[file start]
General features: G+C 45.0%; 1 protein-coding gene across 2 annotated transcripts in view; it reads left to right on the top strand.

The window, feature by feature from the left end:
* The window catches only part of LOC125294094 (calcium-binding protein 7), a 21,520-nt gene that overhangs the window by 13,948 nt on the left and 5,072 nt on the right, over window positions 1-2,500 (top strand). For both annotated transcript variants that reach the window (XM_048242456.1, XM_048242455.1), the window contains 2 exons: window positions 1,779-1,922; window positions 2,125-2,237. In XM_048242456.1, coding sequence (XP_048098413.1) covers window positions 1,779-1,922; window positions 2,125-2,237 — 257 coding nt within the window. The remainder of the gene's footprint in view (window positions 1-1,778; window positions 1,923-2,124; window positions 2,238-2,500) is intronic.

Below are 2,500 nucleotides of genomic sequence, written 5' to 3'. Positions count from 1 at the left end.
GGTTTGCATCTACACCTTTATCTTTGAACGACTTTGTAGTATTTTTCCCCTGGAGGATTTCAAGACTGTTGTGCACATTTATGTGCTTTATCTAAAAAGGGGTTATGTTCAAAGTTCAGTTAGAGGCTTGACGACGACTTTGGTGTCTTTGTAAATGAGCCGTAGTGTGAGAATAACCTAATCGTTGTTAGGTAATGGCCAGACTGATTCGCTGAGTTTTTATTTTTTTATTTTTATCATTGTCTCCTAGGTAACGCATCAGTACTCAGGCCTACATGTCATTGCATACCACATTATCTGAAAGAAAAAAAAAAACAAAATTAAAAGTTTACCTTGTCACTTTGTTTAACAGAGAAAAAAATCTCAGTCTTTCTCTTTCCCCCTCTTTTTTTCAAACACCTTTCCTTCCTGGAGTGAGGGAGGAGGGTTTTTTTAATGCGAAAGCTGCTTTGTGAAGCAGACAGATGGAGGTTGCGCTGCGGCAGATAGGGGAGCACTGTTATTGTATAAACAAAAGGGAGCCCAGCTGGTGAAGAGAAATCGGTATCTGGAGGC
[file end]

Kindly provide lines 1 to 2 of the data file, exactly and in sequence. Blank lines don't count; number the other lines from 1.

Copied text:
General features: G+C 45.0%; 1 protein-coding gene across 2 annotated transcripts in view; it reads left to right on the top strand.

The window, feature by feature from the left end: